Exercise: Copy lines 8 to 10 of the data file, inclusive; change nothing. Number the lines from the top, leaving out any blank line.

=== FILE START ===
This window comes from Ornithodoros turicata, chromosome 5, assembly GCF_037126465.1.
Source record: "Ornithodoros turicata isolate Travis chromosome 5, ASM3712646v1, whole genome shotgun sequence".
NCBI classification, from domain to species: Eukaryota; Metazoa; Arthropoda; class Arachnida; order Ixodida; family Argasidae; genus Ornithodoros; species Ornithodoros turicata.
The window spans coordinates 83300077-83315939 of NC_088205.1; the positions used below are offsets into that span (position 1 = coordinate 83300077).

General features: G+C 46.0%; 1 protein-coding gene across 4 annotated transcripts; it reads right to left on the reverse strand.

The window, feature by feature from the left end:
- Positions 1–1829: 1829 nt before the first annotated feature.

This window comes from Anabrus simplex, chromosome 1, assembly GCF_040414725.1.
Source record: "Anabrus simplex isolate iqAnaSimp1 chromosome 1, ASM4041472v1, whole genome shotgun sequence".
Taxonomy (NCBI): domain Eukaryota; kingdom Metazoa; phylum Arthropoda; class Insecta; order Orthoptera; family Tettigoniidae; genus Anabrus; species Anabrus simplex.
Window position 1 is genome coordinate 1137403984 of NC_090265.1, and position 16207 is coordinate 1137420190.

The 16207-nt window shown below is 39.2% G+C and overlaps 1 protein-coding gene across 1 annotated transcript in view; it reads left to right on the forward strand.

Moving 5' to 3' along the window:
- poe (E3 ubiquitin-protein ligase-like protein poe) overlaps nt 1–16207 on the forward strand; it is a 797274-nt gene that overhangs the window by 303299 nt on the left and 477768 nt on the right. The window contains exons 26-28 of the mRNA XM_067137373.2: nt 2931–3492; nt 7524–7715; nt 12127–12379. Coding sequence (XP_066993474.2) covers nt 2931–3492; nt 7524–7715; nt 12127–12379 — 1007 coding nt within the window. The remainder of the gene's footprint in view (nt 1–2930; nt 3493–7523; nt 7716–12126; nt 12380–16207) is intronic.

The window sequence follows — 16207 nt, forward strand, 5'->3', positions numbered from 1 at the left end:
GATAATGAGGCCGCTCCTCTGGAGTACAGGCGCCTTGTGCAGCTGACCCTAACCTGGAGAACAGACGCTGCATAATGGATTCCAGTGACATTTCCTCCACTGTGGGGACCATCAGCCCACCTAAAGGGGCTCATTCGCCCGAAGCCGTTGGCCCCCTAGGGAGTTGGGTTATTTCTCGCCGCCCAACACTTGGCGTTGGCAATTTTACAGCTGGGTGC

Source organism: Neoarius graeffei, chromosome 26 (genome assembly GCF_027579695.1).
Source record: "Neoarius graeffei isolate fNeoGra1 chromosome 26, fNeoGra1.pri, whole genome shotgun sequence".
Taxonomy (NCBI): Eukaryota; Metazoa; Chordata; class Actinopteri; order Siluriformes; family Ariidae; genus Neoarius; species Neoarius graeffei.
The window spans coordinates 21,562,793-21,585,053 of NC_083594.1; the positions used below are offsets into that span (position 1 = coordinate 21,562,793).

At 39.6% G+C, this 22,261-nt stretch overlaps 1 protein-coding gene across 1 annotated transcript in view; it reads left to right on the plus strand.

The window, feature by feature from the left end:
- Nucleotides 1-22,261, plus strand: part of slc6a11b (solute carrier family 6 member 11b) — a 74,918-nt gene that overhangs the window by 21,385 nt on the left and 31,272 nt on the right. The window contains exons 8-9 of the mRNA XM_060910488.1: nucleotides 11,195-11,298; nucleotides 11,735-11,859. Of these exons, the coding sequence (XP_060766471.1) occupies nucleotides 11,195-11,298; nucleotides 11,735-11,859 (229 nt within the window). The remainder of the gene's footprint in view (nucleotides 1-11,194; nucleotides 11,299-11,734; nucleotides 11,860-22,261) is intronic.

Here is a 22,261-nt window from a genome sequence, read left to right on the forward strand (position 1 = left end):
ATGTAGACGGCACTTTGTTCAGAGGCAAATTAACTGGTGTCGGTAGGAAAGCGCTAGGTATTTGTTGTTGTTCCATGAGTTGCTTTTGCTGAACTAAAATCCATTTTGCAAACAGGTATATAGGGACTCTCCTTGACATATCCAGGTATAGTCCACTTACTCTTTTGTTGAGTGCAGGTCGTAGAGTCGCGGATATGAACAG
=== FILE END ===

This window comes from Anabrus simplex, chromosome 1, assembly GCF_040414725.1.
Source record: "Anabrus simplex isolate iqAnaSimp1 chromosome 1, ASM4041472v1, whole genome shotgun sequence".
Taxonomy (NCBI): domain Eukaryota; kingdom Metazoa; phylum Arthropoda; class Insecta; order Orthoptera; family Tettigoniidae; genus Anabrus; species Anabrus simplex.